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10 players (not named Mookie Betts or Francisco Lindor) who could get traded this winter

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Will Francisco Lindor and Kris Bryant be traded? (1:58)

Keith Law and Jeff Passan predict whether the Indians and Cubs will make moves this offseason involving stars Francisco Lindor and Kris Bryant. (1:58)

The big names involved in trade rumors this offseason are Mookie Betts, Francisco Lindor and the entire Cubs lineup, but let's shift away from those players and focus on 10 other veterans -- lesser names, but all good players -- who could be traded between now and opening day. There is a chance that none of them actually will be traded, but there are solid reasons all 10 players should be traded. Let's review the pros and the cons for trading them (with their season age for 2020 included in parentheses).


Jon Gray, Rockies (age 28)
2019 stats: 3.84 ERA, 150 IP, 147 H, 56 BB, 150 SO, 4.5 WAR
Under team control though: 2021

Pro: After making the playoffs as a wild card in 2017 and 2018, the Rockies plummeted to 91 losses in 2019, raising the issue of whether the postseason window has closed with this core group -- or, to put it another way, whether the supporting cast behind Nolan Arenado, Trevor Story, Charlie Blackmon, German Marquez and Gray is good enough.

Gray has had an enigmatic career in Colorado, with impressive sub-4.00 ERA seasons in 2017 and 2019 sandwiched around a 5.12 ERA in 2018. Still, he has 9.3 WAR over his past three seasons -- similar to the 8.7 WAR that Gerrit Cole had over his three seasons immediately before his trade to the Astros. Like Cole, Gray has a big fastball, and even though his career ERA at Coors Field is lower than his performance on the road (4.36 versus 4.56), inquiring front offices can dream on what he might do in a better pitching environment. If the playoffs are, indeed, in the rear window for the Rockies, it's time to trade Gray -- the odds of him signing a long-term extension to remain in Denver are thin -- with two years left until free agency.

Con: Gray's season ended in August with a foot fracture, so teams might be a little reluctant to give top value until they see him pitch again. Plus, the Cole trade should be more warning than comparison: Gray probably isn't the next Gerrit Cole, and the Pirates' trade with the Astros hasn't worked out. More pressing, the Rockies had major pitching issues in 2019, and trading Gray would only create yet another hole in the rotation.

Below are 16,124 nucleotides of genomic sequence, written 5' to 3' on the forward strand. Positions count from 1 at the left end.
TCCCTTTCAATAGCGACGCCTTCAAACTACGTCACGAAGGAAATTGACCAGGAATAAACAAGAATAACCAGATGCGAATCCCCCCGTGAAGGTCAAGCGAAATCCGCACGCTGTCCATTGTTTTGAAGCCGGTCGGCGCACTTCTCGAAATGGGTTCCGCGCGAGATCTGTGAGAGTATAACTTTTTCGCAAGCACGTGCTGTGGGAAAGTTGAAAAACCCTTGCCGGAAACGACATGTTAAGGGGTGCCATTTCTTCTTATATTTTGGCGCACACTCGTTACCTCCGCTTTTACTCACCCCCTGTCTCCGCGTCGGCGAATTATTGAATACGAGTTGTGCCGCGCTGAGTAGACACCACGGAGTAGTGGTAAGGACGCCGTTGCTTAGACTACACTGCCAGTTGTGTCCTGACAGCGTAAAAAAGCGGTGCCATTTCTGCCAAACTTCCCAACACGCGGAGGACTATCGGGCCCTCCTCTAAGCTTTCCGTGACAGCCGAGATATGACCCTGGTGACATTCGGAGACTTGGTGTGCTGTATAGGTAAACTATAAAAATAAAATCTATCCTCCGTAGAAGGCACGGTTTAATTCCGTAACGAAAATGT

Quick take: Another consideration for general manager Jeff Bridich is that Arenado has an opt-out clause after 2021, meaning there is added pressure to win now. The Rockies could conceivably bounce back with a return to form from Kyle Freeland and better seasons from Daniel Murphy, Ryan McMahon and the bullpen. The Rockies are about as conservative as it gets, so they are unlikely to trade Gray anyway, but I would roll the dice on 2020 and at least see where you stand on July 31.


Whit Merrifield, Royals (age 31)
2019 stats: .302/.348/.463, 16 HR, 112 OPS+, 4.0 WAR
Signed through: 2023

Pro: The Royals lost 104 games in 2018. They improved all the way to 103 losses in 2019. They received big contributions from Jorge Soler (48 home runs) and Hunter Dozier (.870 OPS), and Merrifield led the majors in hits and they still scored the second-fewest runs in the American League. The pitching staff had a 5.20 ERA. Are they going to contend in the next two years? Unlikely.

Merrifield is entering his age-31 season and is signed to a team-friendly contract -- he'll make just $25 million over the next four seasons if his 2023 club option is exercised -- so his value on the field combined with his salary make him an especially attractive trade chip. Thirteen teams received an OPS under .700 from their second basemen in 2019. Other teams could deploy him as a super-utility guy. Somebody will want him.

Con: Do you really want to trade your best player when you know you have him for the next four seasons? Although Merrifield is an excellent player, he isn't likely to bring back a Grade A, top-50 overall prospect at his age. Merrifield is also the most popular Royal, and given that the Royals averaged just 18,267 fans per game in 2019 -- their lowest attendance since 2006 -- it might be wise to keep Merrifield to keep the fans happy. (Yes, winning cures all ills.)

Quick take: Maybe the best reason to keep Merrifield, however, is that the AL Central could be wide open in a couple of years and the Royals do have some talented young pitchers on the cusp of the majors. Merrifield will still be a valuable contributor to a potential good Royals team in 2021 or 2022. I'd lean to trading him -- what are the odds all the young pitching will deliver? -- but as much as we keep trying to trade Merrifield, the Royals will keep him.


Mitch Haniger, Mariners (age 29)
2019 stats: .220/.314/.463, 15 HR, 109 OPS+, 1.4 WAR
Under team control though: 2022